The foreign airlines are paying, but the indigenous airlines are the problem. Airlines owe but pay their bills in foreign countries, but here, there is always complain. Across the nation, the airline traffic is around 500 with Lagos airport being the busiest. The pay-as-you-go method has been successful so far, although it is small money.
Concerning the anticipated reduction in service charges by the NCAA and some other government agencies, is NAMA going to follow suit?
We cannot reduce fares for our services because we cannot compromise safety standards. NAMA fares are fixed. We have challenges in discharging our services to these airlines. The issue of power is a major challenge, although we are anticipating solar energy for TRACON.
Recently, there was this view making the rounds that if the current crop of aviation personnel retires in the next five years, there won't be any competent hand around to fill the void left by them. Any succession plan in NAMA?
For now it is true that we have shortage of personnel in some areas, however, we are recruiting and bringing in fresh hands. Currently, we are conducting a recruitment exercise and my directors are making sure there is succession plan within their directorates. Two Nigerians were trained by the French recently and we also have training schedules for people coming in. I can tell you that when we leave, we are leaving behind competent hands who will take over in NAMA.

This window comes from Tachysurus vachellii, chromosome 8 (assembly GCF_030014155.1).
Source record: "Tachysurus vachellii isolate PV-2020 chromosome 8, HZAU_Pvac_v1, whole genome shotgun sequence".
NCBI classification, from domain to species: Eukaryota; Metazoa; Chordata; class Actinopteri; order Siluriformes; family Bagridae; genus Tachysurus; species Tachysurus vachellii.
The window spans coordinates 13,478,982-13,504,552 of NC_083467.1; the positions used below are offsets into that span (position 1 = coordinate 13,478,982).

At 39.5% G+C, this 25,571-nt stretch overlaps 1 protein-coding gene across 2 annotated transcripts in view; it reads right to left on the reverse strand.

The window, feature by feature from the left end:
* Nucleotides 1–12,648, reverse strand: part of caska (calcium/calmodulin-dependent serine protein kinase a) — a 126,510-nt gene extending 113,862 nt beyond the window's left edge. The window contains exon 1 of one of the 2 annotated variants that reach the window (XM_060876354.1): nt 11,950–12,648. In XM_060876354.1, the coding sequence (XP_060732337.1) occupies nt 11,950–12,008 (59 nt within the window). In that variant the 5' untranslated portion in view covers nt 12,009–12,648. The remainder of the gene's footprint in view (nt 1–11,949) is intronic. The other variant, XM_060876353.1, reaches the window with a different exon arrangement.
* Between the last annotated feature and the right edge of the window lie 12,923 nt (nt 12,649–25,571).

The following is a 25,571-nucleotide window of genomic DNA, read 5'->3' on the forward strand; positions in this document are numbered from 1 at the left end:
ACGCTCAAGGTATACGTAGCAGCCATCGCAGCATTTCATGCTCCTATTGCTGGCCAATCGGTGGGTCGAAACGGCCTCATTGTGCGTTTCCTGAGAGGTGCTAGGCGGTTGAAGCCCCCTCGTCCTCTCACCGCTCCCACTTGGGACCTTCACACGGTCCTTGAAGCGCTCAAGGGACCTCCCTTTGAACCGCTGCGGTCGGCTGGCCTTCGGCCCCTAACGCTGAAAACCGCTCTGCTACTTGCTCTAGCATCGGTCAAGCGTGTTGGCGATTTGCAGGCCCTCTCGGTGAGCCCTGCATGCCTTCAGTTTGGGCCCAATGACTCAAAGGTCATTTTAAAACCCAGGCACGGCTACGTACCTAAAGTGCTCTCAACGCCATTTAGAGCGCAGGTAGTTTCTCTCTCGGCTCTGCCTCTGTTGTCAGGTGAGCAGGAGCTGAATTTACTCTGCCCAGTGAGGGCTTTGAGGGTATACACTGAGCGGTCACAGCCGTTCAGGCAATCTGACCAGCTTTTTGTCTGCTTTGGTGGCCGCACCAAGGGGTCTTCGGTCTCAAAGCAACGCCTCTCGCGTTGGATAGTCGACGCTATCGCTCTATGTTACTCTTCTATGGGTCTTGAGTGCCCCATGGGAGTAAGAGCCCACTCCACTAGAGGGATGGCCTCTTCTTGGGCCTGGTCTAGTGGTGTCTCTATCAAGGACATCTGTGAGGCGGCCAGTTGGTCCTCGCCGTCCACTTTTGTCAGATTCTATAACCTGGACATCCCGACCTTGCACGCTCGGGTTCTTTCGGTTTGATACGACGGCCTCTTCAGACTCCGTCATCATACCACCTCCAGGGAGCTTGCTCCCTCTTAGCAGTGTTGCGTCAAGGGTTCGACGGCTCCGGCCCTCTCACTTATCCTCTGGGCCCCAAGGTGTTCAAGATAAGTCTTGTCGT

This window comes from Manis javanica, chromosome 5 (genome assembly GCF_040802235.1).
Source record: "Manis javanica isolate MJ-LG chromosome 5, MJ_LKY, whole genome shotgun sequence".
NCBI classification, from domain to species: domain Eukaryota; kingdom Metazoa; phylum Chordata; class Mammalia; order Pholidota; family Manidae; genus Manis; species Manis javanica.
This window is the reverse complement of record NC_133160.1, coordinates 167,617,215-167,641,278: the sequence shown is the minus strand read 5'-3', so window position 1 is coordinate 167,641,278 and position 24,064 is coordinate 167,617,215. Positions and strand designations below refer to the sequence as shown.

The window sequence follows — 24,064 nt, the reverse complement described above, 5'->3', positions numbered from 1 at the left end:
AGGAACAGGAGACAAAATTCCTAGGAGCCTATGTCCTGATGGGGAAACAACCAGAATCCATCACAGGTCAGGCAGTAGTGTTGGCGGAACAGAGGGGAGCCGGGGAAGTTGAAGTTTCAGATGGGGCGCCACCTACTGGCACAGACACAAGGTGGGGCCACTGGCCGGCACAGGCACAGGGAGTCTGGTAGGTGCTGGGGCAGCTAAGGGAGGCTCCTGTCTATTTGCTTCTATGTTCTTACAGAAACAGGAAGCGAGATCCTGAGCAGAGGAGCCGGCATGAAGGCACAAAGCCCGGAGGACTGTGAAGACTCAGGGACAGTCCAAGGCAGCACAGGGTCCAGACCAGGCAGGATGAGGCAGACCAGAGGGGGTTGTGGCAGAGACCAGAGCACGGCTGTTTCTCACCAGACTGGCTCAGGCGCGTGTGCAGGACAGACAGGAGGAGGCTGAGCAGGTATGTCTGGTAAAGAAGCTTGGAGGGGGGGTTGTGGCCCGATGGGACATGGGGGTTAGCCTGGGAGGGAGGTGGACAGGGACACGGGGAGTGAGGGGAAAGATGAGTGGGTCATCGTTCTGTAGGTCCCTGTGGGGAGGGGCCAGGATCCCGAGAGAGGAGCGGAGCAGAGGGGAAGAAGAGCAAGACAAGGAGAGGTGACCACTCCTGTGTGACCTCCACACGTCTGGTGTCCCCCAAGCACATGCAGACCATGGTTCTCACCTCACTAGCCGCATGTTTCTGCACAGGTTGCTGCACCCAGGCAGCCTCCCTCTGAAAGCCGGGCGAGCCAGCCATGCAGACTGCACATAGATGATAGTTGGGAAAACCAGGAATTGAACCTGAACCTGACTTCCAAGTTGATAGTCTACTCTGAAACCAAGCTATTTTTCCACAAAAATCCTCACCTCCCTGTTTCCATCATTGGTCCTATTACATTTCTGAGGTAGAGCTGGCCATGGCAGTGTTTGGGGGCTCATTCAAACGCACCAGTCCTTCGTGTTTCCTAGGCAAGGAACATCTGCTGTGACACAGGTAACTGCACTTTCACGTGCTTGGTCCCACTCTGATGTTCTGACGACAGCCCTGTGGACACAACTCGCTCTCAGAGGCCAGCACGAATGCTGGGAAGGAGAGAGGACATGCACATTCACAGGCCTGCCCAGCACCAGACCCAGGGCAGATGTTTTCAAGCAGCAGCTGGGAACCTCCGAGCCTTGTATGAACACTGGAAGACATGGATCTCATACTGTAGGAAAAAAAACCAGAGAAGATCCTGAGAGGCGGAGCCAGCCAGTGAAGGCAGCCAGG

There is this insubordination issue in NAMA concerning your office and that of a director under you. Can you shed more light on this?
As far as NAMA is concerned, there is nothing of such within our administration. My directors have been loyal to date and I do not know what some people are trying to gain spreading false information. It is not true that there is insubordination in NAMA.
What kind of legacy will you like to leave behind?
I will like the trend that we started at NAMA to be sustained. I will implore my engineers and my controllers to sustain the equipment and standard we have set at NAMA.